Wildlife consist of those animals who are native to one’s own country, and Popcorn Park Zoo provides spacious arrangements to many animals that would normally live in the wild in North America, but whose abilities were somehow compromised. Any wildlife that comes to Popcorn Park and which can be released is returned to its natural habitat. BooBoo, the American black bear, is just one example of a magnificent American animal, whose existence was trivialized by her being used as a partial payment for a used car in Iowa. The dealership hoped to use her as a selling attraction, but soon found they were unable to handle a bear. Scenarios such as these are how much of our wildlife came to us. Our American wildlife includes BooBoo, seven cougars, bobcats, a raccoon, turtles, a coatimundi, white-tailed and fallow deer, and many native birds, which are detailed in the `Birds’ category.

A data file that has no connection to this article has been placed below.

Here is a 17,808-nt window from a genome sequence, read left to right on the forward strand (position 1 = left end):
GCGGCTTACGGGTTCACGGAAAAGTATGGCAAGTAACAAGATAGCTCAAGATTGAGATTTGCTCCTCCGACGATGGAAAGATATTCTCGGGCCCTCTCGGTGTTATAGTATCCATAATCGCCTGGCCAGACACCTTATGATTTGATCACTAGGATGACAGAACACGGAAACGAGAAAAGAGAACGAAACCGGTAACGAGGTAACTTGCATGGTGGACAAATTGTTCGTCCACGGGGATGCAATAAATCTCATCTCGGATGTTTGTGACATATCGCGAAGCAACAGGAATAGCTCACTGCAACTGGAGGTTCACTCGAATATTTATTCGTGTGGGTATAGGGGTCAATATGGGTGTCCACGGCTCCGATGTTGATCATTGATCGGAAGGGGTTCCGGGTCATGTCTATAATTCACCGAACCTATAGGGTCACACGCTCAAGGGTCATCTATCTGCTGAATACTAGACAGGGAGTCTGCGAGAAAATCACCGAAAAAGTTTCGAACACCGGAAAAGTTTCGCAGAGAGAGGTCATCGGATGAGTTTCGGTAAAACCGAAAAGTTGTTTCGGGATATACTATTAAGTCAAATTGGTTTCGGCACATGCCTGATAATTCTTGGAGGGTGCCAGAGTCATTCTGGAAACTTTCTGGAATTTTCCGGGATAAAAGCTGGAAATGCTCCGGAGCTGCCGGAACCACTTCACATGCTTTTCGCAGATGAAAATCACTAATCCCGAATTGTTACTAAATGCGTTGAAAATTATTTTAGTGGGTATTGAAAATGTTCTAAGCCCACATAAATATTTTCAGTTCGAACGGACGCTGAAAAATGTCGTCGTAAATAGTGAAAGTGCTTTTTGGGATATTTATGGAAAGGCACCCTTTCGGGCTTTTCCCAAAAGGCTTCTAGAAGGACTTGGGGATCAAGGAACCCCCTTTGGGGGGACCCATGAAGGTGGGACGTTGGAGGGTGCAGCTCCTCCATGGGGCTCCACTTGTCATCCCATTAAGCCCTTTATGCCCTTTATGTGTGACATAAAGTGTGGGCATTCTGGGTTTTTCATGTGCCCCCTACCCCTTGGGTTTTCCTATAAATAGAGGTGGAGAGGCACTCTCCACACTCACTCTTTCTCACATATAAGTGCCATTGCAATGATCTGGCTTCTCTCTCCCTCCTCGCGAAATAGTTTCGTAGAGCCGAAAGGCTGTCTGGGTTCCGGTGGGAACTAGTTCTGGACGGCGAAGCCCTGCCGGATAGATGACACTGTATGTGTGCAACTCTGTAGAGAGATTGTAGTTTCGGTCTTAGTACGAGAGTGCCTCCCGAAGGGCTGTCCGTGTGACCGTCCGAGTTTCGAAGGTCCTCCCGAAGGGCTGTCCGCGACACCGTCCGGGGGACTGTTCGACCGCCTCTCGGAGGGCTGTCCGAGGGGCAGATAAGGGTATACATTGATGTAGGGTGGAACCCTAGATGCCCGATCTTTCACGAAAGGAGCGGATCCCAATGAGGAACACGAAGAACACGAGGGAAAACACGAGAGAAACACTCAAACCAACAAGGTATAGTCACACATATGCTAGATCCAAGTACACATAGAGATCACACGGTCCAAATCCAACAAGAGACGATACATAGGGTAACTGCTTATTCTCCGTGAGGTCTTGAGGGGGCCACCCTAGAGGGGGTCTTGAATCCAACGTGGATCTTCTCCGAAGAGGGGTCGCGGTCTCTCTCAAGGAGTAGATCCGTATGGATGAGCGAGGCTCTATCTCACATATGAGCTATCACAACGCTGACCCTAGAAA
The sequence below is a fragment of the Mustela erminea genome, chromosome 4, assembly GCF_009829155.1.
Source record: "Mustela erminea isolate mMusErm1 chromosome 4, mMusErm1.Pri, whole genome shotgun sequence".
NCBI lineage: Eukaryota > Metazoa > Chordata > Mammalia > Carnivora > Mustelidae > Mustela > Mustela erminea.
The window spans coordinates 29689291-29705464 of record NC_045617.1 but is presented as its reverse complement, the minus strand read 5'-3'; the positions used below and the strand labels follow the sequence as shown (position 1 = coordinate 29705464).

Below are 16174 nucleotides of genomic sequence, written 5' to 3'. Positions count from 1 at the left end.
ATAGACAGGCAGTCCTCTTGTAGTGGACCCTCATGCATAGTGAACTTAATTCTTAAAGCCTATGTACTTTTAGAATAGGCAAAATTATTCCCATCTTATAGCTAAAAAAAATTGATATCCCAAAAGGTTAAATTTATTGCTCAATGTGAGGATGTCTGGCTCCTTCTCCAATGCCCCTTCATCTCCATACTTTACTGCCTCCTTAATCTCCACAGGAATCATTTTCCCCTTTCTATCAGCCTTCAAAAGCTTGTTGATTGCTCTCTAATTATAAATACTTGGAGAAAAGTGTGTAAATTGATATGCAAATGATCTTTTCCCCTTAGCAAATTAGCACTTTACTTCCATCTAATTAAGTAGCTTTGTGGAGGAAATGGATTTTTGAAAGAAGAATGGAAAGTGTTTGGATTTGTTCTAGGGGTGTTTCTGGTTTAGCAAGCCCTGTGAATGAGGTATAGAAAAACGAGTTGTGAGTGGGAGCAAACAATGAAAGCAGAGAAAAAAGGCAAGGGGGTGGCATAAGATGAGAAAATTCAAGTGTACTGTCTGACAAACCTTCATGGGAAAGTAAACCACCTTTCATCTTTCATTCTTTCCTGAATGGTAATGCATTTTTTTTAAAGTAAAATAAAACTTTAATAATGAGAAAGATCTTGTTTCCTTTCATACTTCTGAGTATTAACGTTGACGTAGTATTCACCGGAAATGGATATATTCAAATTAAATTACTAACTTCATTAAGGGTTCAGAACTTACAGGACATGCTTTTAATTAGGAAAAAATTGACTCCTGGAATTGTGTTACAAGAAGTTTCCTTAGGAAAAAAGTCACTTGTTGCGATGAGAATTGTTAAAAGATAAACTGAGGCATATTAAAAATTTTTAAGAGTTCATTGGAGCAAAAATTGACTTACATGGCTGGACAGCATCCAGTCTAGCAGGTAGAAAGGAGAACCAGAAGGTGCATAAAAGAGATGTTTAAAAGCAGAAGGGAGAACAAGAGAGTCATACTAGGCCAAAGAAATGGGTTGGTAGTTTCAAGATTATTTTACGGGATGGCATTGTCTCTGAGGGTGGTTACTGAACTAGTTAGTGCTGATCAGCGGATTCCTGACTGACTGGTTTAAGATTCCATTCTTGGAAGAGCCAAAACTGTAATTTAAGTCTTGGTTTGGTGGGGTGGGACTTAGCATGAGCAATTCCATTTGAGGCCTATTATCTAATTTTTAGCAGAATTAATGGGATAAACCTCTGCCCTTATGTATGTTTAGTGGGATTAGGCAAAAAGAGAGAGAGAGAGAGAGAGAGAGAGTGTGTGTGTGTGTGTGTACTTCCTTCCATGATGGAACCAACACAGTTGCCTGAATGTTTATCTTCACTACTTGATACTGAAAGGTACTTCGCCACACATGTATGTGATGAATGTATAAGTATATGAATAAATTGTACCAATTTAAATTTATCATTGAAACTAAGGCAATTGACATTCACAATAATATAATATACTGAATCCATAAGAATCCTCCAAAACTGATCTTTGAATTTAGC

Farm animals are often the gentlest of animals, though we have several who have quite a sense of themselves! Quite a few of our residents have been saved from, or escaped from, slaughter; others were once `pets’ or `projects’ that were later unwanted. Still others, such as Trudy and Seven, were rescued from starvation; some ran the streets as `strays’, and others were brought to us because they were babies that couldn’t stand or had been unwanted `gifts’. The reasons why we have the variety of animals we do is as diverse as the species themselves! Among our farm animals are sheep, horses, a donkey, goats, rabbits, several steer, and pigs. Many of our resident birds may be categorized as farm `animals’ , but we’ve included them in their own category.